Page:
Druid Community

When we’re all Being Druids, it’s very easy to identify us as a Druid community. In rituals and at camps, armed with books on Druidry, bardic poetry, songs about the land and the Gods, we are clearly ‘Druid’. Many of us then go home, to day jobs that are not purely Druidic. In my case… I don’t just write about Druidry, I’m a fiction author, editor, reviewer, and I’ve done all sorts of other things along the way, too – tutoring, gigging, and the more mundane. We take off the Druid hat and step into physical neighbourhoods where we aren’t surrounded by other Druids, and most of us have family that is outside the Druid tribe too.

In this, we are a long way from our Celtic ancestors. Until Christianity came along, if you were a Celt you were going to be in the same world, the same spirituality as the other Celts around you. Community was not defined purely by spirituality, but by history, artisan skills, laws, families, shared relationship to the land. Everything, in fact, would have interconnected.

Our modern Druid community is spread out. In the UK, we’re like a big village that has been sprinkled liberally across the entire country. We depend a lot on the internet as a consequence.

One of the ways we might move towards being more like a real community and less like a bunch of people connected by some shared ideas, is to share more than just the Druidry. If you only see people eight times a year for rituals, are they really your tribe? If we only pay attention to each other’s work when that work comes in a package with ‘Druidic’ stamped on it, how much are we missing? If we’re real in our Druidry, then it permeates all aspects of what we do, and any sharing of anything is relevant.

What brought this to mind, was the novel Stealing into Winter, by Graeme K Talboys. I read it this week, and if I hadn’t known Graeme first as an author of Druid books, I wouldn’t have guessed. This is a fantasy novel. It’s beautifully written, and utterly gripping. I am now as much a fan of his fiction, as I am of his Druid books. I want to review it for The Druid Network, because I think books by Druids ought to be of just as much interest to Druids, as books about Druids. But there is a leap to make there. It’s a shift from a tendency to define our Druidness through overt manifestations of Druidry, towards going, ‘we are Druids and here is some stuff we have been doing’. Can a person be a Druid author and not write a Druidic book, even if there’s no surface resemblance? What does it mean, really, to be a Druid? Is it what we do, or is it who we are?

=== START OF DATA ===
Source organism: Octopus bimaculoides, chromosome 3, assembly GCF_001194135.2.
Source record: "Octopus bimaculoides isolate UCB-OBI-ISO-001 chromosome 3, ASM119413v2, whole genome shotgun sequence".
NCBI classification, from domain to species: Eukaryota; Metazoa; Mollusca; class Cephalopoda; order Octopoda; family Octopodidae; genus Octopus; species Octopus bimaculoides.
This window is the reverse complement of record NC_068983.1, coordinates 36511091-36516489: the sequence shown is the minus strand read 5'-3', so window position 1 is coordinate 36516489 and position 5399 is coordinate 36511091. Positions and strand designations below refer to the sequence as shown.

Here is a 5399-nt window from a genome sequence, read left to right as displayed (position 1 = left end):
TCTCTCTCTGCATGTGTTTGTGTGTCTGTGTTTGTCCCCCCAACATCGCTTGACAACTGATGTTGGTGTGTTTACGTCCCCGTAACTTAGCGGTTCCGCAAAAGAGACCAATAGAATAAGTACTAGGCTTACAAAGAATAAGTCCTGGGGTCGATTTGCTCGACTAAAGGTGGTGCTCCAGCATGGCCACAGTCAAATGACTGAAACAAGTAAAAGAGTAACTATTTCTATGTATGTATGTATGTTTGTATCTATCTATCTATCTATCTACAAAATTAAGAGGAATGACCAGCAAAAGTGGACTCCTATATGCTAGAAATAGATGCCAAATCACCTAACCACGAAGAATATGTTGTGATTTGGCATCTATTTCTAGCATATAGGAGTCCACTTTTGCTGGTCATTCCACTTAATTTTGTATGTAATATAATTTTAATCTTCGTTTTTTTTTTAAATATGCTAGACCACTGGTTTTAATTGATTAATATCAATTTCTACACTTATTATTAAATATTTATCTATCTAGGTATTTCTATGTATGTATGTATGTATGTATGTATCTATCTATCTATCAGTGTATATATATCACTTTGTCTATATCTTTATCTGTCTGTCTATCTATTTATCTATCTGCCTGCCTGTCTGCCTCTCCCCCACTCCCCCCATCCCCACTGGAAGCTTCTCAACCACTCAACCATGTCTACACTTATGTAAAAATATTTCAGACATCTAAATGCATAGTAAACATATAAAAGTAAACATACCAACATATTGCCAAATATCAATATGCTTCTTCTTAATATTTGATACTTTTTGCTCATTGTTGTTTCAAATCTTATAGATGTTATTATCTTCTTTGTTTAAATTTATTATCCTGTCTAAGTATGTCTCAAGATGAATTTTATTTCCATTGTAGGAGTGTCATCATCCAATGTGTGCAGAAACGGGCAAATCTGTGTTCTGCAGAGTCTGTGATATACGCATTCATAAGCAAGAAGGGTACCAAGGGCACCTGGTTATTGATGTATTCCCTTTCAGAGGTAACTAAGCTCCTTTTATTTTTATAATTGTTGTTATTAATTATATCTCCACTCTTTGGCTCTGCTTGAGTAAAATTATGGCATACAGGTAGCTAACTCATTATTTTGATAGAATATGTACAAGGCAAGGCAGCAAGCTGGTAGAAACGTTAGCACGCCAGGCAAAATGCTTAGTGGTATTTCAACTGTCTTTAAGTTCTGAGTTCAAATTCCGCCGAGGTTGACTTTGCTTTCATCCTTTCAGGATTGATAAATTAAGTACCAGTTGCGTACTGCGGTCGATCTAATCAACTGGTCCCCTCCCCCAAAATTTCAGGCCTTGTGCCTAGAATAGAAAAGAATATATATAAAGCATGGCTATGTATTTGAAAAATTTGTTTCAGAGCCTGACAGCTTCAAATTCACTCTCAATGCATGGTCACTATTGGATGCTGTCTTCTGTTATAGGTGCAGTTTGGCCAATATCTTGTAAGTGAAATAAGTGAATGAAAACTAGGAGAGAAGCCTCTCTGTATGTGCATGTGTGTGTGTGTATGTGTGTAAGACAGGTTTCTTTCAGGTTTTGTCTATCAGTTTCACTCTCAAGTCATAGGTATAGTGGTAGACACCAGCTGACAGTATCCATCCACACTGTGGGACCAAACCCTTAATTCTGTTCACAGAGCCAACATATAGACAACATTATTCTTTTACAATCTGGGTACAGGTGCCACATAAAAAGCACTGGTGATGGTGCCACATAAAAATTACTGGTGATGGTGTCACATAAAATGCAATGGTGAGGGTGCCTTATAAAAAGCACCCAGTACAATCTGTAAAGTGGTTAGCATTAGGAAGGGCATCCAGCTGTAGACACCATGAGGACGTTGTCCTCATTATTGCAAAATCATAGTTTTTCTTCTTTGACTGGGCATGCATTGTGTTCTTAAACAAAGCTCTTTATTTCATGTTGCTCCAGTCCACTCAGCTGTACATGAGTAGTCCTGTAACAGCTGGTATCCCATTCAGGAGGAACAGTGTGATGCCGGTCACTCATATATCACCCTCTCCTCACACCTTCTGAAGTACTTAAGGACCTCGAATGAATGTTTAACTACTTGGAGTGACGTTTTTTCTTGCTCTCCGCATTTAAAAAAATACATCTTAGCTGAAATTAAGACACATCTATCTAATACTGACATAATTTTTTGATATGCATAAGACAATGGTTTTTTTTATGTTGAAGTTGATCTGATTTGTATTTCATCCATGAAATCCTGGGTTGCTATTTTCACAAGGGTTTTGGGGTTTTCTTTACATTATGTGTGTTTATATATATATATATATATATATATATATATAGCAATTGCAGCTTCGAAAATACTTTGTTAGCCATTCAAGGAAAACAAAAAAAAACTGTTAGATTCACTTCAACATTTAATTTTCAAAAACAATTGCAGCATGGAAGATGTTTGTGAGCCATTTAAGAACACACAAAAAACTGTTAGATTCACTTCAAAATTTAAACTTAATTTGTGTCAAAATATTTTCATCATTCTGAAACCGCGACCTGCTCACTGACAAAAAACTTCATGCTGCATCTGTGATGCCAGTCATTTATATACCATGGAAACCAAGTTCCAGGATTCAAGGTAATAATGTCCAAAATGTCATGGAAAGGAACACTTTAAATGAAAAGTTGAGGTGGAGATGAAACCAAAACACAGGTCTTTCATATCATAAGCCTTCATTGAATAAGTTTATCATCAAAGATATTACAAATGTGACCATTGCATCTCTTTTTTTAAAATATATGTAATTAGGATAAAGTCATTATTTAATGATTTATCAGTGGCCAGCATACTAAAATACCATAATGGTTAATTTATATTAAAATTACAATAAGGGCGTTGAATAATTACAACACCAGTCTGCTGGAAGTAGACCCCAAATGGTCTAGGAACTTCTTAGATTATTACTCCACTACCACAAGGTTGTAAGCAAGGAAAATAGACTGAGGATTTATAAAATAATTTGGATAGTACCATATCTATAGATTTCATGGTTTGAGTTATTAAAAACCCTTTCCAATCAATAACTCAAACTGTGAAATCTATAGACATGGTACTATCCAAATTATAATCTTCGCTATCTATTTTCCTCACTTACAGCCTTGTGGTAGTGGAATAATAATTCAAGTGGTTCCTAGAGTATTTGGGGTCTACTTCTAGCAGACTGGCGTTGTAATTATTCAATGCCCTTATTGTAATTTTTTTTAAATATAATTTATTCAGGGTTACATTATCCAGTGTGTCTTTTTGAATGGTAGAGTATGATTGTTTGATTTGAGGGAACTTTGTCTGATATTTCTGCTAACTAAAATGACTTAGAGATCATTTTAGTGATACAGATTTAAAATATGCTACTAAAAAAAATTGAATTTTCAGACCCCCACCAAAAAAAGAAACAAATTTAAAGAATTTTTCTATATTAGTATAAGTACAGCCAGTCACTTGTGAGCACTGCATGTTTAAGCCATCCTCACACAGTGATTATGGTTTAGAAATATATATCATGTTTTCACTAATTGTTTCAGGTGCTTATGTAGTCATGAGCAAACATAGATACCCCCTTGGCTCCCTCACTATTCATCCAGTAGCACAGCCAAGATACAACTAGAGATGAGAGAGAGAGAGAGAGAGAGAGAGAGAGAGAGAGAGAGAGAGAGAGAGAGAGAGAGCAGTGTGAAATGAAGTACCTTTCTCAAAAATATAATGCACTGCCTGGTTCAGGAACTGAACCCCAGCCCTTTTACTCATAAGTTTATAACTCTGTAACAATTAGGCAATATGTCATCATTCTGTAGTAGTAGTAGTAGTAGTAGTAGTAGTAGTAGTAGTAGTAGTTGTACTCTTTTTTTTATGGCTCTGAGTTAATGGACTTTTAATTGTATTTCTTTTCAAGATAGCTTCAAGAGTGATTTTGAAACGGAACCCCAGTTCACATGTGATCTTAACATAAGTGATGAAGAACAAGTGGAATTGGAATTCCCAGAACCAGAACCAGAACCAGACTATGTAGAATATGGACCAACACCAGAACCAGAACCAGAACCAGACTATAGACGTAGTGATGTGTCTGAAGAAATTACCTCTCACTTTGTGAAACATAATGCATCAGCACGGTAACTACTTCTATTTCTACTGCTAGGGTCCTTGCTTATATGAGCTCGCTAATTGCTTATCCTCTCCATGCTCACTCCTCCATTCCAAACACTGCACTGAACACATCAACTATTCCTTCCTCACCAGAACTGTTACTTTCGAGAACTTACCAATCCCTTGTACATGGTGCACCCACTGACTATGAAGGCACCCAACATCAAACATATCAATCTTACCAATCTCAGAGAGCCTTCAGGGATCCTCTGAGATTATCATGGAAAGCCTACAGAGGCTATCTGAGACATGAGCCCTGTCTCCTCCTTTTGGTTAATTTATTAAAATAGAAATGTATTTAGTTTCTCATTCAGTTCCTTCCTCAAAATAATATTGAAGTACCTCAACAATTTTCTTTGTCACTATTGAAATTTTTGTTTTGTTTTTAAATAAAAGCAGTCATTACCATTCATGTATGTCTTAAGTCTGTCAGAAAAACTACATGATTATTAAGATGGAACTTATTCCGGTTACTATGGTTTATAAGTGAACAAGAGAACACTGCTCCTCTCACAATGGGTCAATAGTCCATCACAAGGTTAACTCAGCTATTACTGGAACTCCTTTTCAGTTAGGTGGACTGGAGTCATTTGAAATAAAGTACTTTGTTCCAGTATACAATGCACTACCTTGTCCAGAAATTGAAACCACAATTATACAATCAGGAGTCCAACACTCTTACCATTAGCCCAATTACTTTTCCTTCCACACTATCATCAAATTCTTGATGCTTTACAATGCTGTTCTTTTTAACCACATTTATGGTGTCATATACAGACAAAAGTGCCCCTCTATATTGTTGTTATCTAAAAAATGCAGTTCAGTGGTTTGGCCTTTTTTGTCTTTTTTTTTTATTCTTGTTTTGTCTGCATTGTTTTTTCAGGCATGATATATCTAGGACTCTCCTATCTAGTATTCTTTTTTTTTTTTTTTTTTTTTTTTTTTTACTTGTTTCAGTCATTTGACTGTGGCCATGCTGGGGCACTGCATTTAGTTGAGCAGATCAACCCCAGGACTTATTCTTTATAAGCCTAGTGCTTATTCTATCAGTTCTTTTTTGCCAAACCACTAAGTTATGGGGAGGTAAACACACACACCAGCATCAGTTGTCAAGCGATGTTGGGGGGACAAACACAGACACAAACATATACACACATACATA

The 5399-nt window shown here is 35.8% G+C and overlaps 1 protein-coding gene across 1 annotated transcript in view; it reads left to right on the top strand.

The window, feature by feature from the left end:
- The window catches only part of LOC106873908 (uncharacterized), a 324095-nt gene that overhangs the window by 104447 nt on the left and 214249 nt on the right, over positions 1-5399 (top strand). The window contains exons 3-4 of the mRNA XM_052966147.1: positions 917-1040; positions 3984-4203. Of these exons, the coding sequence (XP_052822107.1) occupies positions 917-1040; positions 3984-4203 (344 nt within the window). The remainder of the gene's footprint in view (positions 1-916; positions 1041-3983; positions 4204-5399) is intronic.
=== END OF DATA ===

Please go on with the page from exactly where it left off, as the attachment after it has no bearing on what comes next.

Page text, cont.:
The more we connect with each other when we’re not Being Druids, the more like a real community we become. There is more to life than ritual and serious books on serious topics. To make spirituality intrinsic to life, it is necessary to also make life intrinsic to spirituality. All of it.

About Nimue Brown

Druid, author, dreamer, folk enthusiast, parent, polyamourous animist, ant-fash, anti-capitalist, bisexual steampunk. Drinker of coffee, maker of puddings. Exploring life as a Pagan, seeking good and meaningful ways to be, struggling with mental health issues and worried about many things. View all posts by Nimue Brown

10 responses to “Druid Community

  • bish

    Most of the time, I am not Being A Druid… although I would like to think my life is lived sufficiently aware of its connections with the ‘verse to fit comfortably with consensus Druidry. Hmm, consensus Druidry… I might have to think about that new terminology… here, let me stamp a TM on that. 🙂

  • Marie Wolf

    I have been asking myself the same question. What is it that make us Druids when we are in a “non-druidic” world?
    Someone, to whom I’d just said I am a Druid (in training) asked “What do Druids do? Like, jobs I mean?” … The same things as non-Druids was my reply. she wanted to know if it was like being a therapist, if you could go around and offer “Druidic stuff” to people. (I know one can, although in the south of France I’m not sure I’d have much success)
    Connecting more often with people I consider my tribe has been a recurrent question – to which I have yet to find an answer – as my close friends live 2 hours away and the friends I do the seasonal celebrations with are busy – and initially friends of my parents.
    The joy and sadness both of internet is that you can connect with great people, all over the world…

    • Graeme K Talboys

      I think the more we are steeped in being Druid and giving thought to it, the more it affects us a deep level such that our every action is guided. Even to ordinary things like shopping, helping a neighbour. It all stems from what we are.

  • Graeme K Talboys